You’re writing content for your blog, creating ebooks and special reports, and yet when you slow down to think about it, you’re not really sure any of this effort is getting you what you want.
And so you log into Google Analytics or whatever analytics tool you use.
Wow. That’s a lot of information.
And so you clam up, close that window, and go on creating content without even knowing if it’s working.
There, there. I’m here to help. Yes, analytics can be overwhelming. After all, they’re also designed for tech-savvy webmasters to dive into. But what does the average business owner or marketer do when all those charts and graphs look like Sanskrit (i.e. unreadable)?
Let’s look at just a few key data points that will help you ensure that your content is hitting the mark.
1. Website Visitors
The number of visitors your site, blog, or even a given blog post got can be extremely informative in helping you determine the well-being of your content. (Note: Google recently changed its Analytics dashboard, and Visitors are now called Users.)
Over time, of course, you want to see your website visitor numbers rising. If they don’t, ask yourself: have we dropped in our blog frequency? Have we shifted gears in terms of topics? It’s important to understand what causes a dip in traffic.
2. Bounce Rate
The bounce rate refers to how many people visited your home page and then left shortly after. Usually they do this if they don’t find what they’re looking for. If, for example, you have a piece of content entitled “6 Tips for Spring Cleaning,” but once someone clicks, they see you were referring to spring cleaning a home office, they might have been looking for home spring cleaning tips and therefore leave your site.
The higher your bounce rate, the less accurate you’re being about what your site is about. Make sure your content always is specific in informing people what to expect the article to be about in the title.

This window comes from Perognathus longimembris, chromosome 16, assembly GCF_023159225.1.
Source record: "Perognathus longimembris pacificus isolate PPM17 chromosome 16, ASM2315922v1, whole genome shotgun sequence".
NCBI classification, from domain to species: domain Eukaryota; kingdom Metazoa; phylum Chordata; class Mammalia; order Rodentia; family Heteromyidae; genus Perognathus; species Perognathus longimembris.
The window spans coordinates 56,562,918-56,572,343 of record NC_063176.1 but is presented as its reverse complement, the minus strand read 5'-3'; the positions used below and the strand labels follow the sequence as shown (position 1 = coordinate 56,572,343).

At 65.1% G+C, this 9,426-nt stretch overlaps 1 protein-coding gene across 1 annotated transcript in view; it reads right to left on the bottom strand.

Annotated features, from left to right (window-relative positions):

You need to know how people find your content. Many will come organically through Google, which is fantastic. That means you’re using the right keywords to get them to you. But it’s also helpful if you guest blog on other sites to see how much traffic those sites are sending to yours. If a given site isn’t sending you much traffic, you should consider no longer guest blogging there (though give it several months before you decide to abandon it).
4. Pages Visited
This is content marketing gold! You can view which are your most popular blog posts, as well as how many people viewed each, and when. Then, when you’re looking for content ideas for future posts, you can get ideas from the content that really resonated with your audience.
For example, let’s say your “10 Ways Teens Can Make Money This Summer” was a big hit. You could then create a more in-depth ebook that people have to give their email addresses to access, or delve into each of the 10 ideas in 10 separate blog posts. Knowing that this topic is one of interest, you can continue to attract readers by expanding upon it.
See? That wasn’t so bad. Focus on the content analytics that matter most, and you’ll continually sharpen your content marketing skills.
But if you’re looking to go further in-depth, you need to check out our Free Benchmark Report on Conversion Optimization. What’s a good conversion rate? How many conversions should Facebook ads generate? These answers are much more are included in this totally free report. Just fill out three quick fields and you’re good to go: